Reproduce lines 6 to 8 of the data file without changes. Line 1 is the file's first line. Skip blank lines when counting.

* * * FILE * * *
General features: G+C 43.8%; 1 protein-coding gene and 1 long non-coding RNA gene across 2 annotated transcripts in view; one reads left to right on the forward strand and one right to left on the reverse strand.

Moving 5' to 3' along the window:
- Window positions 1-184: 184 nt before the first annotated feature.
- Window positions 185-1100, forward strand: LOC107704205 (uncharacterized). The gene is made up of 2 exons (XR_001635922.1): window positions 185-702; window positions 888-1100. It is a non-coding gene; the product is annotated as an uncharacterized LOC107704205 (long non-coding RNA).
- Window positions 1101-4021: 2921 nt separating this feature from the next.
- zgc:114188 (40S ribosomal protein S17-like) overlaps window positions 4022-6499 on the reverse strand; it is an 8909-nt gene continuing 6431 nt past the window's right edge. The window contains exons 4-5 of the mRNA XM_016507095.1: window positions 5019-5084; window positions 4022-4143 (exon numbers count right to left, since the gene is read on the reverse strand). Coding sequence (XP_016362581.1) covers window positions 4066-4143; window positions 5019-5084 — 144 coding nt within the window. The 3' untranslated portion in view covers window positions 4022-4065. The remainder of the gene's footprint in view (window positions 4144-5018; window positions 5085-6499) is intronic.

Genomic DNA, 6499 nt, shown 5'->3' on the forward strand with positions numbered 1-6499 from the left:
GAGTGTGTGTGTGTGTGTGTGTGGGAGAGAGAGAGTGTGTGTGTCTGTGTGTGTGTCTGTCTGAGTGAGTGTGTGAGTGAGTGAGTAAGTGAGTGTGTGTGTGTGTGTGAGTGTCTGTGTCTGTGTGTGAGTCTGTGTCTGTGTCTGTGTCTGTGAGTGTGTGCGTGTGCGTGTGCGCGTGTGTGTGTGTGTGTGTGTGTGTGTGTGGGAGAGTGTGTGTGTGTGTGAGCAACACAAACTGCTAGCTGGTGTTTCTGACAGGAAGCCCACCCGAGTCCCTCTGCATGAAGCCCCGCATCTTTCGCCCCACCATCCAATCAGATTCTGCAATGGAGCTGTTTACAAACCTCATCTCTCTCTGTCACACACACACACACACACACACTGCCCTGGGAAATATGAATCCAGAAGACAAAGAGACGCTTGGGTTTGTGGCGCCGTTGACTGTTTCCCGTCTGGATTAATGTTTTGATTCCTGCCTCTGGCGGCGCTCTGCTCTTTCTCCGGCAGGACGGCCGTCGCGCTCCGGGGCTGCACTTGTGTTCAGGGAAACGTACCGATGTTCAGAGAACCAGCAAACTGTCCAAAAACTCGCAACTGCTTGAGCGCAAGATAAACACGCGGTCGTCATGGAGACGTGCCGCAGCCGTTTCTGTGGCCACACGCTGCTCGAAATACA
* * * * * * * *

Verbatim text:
- zgc:114188 (40S ribosomal protein S17-like) overlaps window positions 4022-6499 on the reverse strand; it is an 8909-nt gene continuing 6431 nt past the window's right edge. The window contains exons 4-5 of the mRNA XM_016507095.1: window positions 5019-5084; window positions 4022-4143 (exon numbers count right to left, since the gene is read on the reverse strand). Coding sequence (XP_016362581.1) covers window positions 4066-4143; window positions 5019-5084 — 144 coding nt within the window. The 3' untranslated portion in view covers window positions 4022-4065. The remainder of the gene's footprint in view (window positions 4144-5018; window positions 5085-6499) is intronic.

Genomic DNA, 6499 nt, shown 5'->3' on the forward strand with positions numbered 1-6499 from the left:
GAGTGTGTGTGTGTGTGTGTGTGGGAGAGAGAGAGTGTGTGTGTCTGTGTGTGTGTCTGTCTGAGTGAGTGTGTGAGTGAGTGAGTAAGTGAGTGTGTGTGTGTGTGTGAGTGTCTGTGTCTGTGTGTGAGTCTGTGTCTGTGTCTGTGTCTGTGAGTGTGTGCGTGTGCGTGTGCGCGTGTGTGTGTGTGTGTGTGTGTGTGTGTGGGAGAGTGTGTGTGTGTGTGAGCAACACAAACTGCTAGCTGGTGTTTCTGACAGGAAGCCCACCCGAGTCCCTCTGCATGAAGCCCCGCATCTTTCGCCCCACCATCCAATCAGATTCTGCAATGGAGCTGTTTACAAACCTCATCTCTCTCTGTCACACACACACACACACACACACTGCCCTGGGAAATATGAATCCAGAAGACAAAGAGACGCTTGGGTTTGTGGCGCCGTTGACTGTTTCCCGTCTGGATTAATGTTTTGATTCCTGCCTCTGGCGGCGCTCTGCTCTTTCTCCGGCAGGACGGCCGTCGCGCTCCGGGGCTGCACTTGTGTTCAGGGAAACGTACCGATGTTCAGAGAACCAGCAAACTGTCCAAAAACTCGCAACTGCTTGAGCGCAAGATAAACACGCGGTCGTCATGGAGACGTGCCGCAGCCGTTTCTGTGGCCACACGCTGCTCGAAATACA